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We are warned that the civilization which we presently enjoy might be dissolved
before our very eyes, unless man's lust for power through revolution and war be
Since we have taken the lead in establishing the United Nations, with the rank and
file of the world's citizenry desiring the peace which its charter professes, we do well
to consider the basic documentation of that union.
The author, a prominent Ohio attorney, surveys problems and issues, and out of the
often complex, confusing UN picture brings a measure of order and understanding,
together with a workable and practical formula for the future. His book is fully documented and replete with scholarly material. The serious reader will be richly rewarded
by studying the book as a whole.
WORLD PEACE BY COVENANT
I. HISTORICAL BACKGROUND
The dream of world peace based upon an international order of government and law is a concept
that belongs to the modern world. There have been
other epochs in history in which periods of international
order have appeared, but none in which there has been a
conscious effort to build a world order upon established
principles common to all people. The Boman Empire is
the best example; it was an international order accomplished by conquest and subjugation of the known world.
Such procedure is, we hope, not possible in the modern
world. Certainly, from the American point of view, it is
The Pax Romana is of more than passing historical
interest, because it contains theories that tire today of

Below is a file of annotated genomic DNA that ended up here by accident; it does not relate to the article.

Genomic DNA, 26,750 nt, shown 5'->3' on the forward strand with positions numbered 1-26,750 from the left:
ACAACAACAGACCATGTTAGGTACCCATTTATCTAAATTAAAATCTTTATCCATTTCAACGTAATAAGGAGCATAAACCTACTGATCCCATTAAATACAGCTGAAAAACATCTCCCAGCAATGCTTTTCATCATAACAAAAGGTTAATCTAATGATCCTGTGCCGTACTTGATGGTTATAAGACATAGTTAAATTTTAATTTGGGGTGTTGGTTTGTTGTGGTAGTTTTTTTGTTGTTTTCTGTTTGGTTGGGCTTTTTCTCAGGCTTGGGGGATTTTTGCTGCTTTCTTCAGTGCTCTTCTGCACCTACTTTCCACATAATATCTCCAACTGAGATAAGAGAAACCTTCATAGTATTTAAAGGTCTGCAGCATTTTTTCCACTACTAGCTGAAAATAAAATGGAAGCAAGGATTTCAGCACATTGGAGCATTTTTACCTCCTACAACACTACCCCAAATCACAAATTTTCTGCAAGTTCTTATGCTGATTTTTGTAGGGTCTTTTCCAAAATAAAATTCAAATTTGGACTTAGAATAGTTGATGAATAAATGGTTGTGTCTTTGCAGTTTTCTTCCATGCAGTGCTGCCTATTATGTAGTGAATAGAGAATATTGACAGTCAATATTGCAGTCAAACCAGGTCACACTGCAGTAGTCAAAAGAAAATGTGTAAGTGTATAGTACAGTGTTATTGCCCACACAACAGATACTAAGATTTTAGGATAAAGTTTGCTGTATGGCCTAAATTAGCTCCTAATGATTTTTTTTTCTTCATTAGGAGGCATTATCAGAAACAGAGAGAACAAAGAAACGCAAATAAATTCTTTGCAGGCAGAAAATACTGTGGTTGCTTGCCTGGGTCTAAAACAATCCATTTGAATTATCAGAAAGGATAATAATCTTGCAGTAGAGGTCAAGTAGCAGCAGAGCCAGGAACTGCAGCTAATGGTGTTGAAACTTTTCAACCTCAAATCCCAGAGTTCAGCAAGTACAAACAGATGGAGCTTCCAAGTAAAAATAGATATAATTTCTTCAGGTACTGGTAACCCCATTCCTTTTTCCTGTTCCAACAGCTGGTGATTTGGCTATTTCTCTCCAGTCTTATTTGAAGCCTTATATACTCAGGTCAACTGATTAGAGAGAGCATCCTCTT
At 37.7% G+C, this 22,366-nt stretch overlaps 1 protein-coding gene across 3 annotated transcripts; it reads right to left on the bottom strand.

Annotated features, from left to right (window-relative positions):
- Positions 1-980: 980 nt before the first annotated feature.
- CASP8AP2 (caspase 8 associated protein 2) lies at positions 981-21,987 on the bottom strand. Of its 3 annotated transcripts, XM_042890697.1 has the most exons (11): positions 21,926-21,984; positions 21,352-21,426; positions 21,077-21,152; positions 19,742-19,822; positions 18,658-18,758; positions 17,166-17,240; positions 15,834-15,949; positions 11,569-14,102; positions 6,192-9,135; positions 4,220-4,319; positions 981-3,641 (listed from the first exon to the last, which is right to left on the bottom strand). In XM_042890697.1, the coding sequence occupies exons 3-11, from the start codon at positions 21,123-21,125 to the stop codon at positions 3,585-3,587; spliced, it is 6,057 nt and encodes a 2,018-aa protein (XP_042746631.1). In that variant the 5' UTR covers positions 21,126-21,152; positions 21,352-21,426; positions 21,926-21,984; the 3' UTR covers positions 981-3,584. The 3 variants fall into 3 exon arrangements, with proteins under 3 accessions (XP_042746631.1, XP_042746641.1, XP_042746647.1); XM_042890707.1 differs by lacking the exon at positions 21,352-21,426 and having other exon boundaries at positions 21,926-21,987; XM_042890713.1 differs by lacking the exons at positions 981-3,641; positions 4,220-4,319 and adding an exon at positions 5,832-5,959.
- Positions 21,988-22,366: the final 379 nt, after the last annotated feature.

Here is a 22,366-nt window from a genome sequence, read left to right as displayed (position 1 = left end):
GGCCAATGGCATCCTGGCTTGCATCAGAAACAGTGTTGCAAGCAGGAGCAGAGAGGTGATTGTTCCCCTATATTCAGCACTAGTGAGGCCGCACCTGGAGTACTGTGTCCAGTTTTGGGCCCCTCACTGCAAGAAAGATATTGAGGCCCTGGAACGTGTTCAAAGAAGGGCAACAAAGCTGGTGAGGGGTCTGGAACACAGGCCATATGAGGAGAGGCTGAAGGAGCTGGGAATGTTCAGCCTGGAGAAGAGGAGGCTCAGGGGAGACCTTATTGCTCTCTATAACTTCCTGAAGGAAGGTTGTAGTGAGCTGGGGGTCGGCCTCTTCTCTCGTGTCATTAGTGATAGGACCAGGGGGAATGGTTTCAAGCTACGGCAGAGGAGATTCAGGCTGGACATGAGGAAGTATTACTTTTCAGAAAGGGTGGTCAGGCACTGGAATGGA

great practical importance. Having gained the world by
force, the Roman found it expedient to rule by law. He
compiled a body of law, drawing heavily on the local
rules of conduct of his conquered peoples. This law, the
"law of nations," later formulated into the Code Justinian,
was done perfectly enough to furnish one of the enduring
and significant patterns contributing to civilization.
Only within the last thirty years has any real attempt
been made to convert into reality the dream of world
peace along democratic lines. William Howard Taft advocated a League to Enforce Peace. Woodrow Wilson
designed the League of Nations, allegedly to make the
world safe for democracy — a league which lasted but
nineteen years, and into which the United States refused
to be drawn.
Franklin D. Roosevelt, in collaboration with Winston
Churchill, promulgated the Four Freedoms — freedom of
speech, freedom of religion, freedom from want, and
freedom from fear - expressed in the Atlantic Chart*
Harry S. Truman spurred into being Roosevelt's cflort
lor a United Nations.
From history, and from the best thought of the West*
world, we learn that international order must be pre*
cated either on force or on law. There are no alternative*
The choice is ours, and the wisdom of our choice and
the materials we use will be determined much later 1
our posterity from the manner in which our edifice, f
United Nations, weathers the storms of present and fuW
For nearly a century and a half before this counts
participation in global warfare Americans had iiiilnl'-'
an isolationist policy, predicated upon the admonition
George Washington to avoid foreign entanglements f
distinguished from foreign relations, which latter are R
escapable between nations.
True, our nation during the interim had relaxed '
aloofness to include our hemispherical neighbors wit'*'
its protectorate. That relationship developed undi
Monroe Doctrine had already become bedrocked into " .
national thinking long before 1914 — a doctrine contini"^
by the recent Act of Chapultepec. Without bore
defense, we had become accustomed to live at peace <fl
It was our participation in the first World War wh1^
cracked the shell of isolationism. It was the second Wojj
War which made us indeed extrovert in our potttfl
thinking. On July 28, 1945, we went all-out to elimiii'1,
war, when ex-President Truman and the Senate support'
the United Nations Charter, adopted at San FrandL
by the delegates of fifty nations, representing sol'
1,700,000,000 people. Sixty nations are now admitted
Facts Forum News, August, 1™